Cadavers enrich learning for art and science students

By Emily Lapinski

Some believe a body loses its value after death; however, year after year, Dominican students use cadavers on campus to enrich their study of the arts and sciences.

Every year since 2001, Dominican receives one male and one female cadaver from the Anatomical Gift Association. In the fall, the cadavers are blessed at the university. After a year, the cadavers are cremated and sent back to the families, if they wish.

Pre-Med Studies director Louis Scannicchio said: “The moms and dads and brothers and sisters of the deceased give the university the ultimate gift. We treat the cadavers with reverence and respect and truly appreciate the privilege we have to be able to use them for learning purposes.”

Students studying health sciences and medicine use the cadavers in anatomy classes. The bodies are stored in the Parmer Hall anatomy lab, where there is a morgue specially built for them. The bodies are stored in stainless steel containers and are taken out every Tuesday for about 10 hours to be used by students in the lab.

Sophomore Evelina Mitoraj, who is currently taking anatomy, said: “Working with cadavers is a unique experience. It would be hard to learn anatomy without them because seeing diagrams does not nearly live up to seeing and touching real human bodies. These cadavers are more than just specimens used to help us learn anatomy; in a way they are our first patients.”

Art students also learn from the cadavers. Painting and drawing professor Jeffery Cote de Luna uses the cadavers in his life drawing class.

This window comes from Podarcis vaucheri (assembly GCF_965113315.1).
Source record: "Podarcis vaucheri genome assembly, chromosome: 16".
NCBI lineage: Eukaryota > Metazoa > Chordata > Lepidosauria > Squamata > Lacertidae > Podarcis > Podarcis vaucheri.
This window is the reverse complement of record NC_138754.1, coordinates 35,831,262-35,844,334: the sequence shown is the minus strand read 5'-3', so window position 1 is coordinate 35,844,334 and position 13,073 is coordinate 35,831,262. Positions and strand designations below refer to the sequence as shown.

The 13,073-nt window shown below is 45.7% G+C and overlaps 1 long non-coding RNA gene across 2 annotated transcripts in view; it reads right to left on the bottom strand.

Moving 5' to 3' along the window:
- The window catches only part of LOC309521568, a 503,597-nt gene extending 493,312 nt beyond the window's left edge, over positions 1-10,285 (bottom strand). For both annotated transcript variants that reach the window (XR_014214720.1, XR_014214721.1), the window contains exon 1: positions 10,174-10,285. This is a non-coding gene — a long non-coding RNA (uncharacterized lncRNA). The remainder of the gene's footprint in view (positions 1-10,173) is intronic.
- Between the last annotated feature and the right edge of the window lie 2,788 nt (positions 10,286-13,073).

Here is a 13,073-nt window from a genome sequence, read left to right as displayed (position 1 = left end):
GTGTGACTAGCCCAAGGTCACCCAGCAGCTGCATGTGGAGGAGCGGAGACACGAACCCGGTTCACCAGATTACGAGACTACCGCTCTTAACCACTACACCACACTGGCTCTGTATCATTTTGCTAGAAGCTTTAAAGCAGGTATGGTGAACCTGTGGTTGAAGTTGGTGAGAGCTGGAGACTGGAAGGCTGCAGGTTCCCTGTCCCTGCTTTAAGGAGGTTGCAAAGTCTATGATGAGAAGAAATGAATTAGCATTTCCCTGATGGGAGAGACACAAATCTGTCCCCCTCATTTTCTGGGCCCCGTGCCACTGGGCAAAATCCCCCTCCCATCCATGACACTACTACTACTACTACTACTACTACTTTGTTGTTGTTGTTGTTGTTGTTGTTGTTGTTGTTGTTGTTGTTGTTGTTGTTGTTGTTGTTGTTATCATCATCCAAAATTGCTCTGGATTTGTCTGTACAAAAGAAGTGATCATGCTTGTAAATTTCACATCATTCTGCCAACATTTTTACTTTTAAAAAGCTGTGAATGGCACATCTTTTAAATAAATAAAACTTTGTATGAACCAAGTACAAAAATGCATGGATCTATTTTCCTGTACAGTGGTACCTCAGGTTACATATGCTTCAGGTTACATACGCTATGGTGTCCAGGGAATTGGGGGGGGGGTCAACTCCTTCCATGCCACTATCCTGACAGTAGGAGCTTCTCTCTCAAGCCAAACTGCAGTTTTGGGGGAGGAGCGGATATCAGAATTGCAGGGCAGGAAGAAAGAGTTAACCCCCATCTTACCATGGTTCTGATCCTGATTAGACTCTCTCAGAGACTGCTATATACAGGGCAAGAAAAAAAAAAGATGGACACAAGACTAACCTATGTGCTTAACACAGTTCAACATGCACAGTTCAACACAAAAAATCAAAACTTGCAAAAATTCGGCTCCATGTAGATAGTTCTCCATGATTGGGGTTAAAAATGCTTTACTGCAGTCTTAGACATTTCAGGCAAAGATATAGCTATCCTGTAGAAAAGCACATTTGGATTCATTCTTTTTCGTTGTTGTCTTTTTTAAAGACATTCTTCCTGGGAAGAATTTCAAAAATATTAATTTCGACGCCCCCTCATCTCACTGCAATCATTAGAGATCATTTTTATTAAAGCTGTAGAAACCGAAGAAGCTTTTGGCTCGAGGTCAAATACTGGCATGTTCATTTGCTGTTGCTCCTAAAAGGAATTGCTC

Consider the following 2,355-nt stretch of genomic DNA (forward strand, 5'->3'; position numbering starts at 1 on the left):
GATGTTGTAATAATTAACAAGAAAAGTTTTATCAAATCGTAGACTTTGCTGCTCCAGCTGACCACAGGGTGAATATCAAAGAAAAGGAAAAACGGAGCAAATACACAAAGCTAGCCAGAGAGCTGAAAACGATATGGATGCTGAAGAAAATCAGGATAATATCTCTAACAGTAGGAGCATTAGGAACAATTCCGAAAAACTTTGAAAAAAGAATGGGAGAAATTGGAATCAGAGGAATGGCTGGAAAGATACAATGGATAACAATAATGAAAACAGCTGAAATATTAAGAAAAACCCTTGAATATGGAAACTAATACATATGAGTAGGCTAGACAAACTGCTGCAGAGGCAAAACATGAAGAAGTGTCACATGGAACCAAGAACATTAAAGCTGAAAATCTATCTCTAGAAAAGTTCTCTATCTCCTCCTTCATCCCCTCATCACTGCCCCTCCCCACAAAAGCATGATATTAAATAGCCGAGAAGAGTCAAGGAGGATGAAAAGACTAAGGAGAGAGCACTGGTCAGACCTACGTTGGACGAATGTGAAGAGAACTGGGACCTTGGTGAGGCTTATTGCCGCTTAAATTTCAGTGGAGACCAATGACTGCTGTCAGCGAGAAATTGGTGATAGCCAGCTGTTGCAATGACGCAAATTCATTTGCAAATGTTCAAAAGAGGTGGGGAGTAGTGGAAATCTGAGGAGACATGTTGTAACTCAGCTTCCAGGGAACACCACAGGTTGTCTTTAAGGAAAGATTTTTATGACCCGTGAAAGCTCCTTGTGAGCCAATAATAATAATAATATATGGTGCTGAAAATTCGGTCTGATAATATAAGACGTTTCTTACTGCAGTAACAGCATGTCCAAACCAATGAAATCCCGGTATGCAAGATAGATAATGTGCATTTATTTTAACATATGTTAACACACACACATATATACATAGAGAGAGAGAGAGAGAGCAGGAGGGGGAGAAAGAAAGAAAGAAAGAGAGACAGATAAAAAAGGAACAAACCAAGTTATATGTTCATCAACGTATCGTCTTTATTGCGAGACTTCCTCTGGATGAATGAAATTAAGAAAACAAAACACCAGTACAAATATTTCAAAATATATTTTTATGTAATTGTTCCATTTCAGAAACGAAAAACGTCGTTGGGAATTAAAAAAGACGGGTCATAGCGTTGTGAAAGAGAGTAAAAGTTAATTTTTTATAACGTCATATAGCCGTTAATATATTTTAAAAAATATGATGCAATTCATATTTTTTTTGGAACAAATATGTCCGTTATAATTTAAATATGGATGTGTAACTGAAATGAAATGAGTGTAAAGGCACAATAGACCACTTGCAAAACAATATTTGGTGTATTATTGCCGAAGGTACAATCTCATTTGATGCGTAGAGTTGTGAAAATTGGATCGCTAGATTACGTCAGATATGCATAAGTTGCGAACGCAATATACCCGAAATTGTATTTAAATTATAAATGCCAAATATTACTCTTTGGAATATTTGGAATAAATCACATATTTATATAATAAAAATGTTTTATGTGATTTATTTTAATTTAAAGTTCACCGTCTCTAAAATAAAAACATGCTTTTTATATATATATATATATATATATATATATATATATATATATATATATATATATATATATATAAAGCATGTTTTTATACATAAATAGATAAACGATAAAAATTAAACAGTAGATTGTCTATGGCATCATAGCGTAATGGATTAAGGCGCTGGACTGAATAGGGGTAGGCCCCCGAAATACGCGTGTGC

Cote de Luna said: “Drawing from life is a form of investigation. I usually wait until the students have studied the bones and muscles of the rib cage, pelvis, upper and lower legs, shoulder girdle and upper arm before taking them to the labs. I want my life drawing students to understand the interconnection of muscles and bones as well as the form and function of surface muscles because, when drawing, one needs to reconcile what one sees with what one knows.”

The art students will use the cadavers as models on Oct. 31. The drawings will be displayed the following week in the anatomy lab.

Scannicchio said: “The cadavers allow a wonderful way of blending the arts and sciences. The artistry of the human body is explored both through art and dissection and, in both cases, students are able to learn valuable lessons. Having the cadavers on campus has been a success and we are so grateful to those who chose to donate their bodies to science.”

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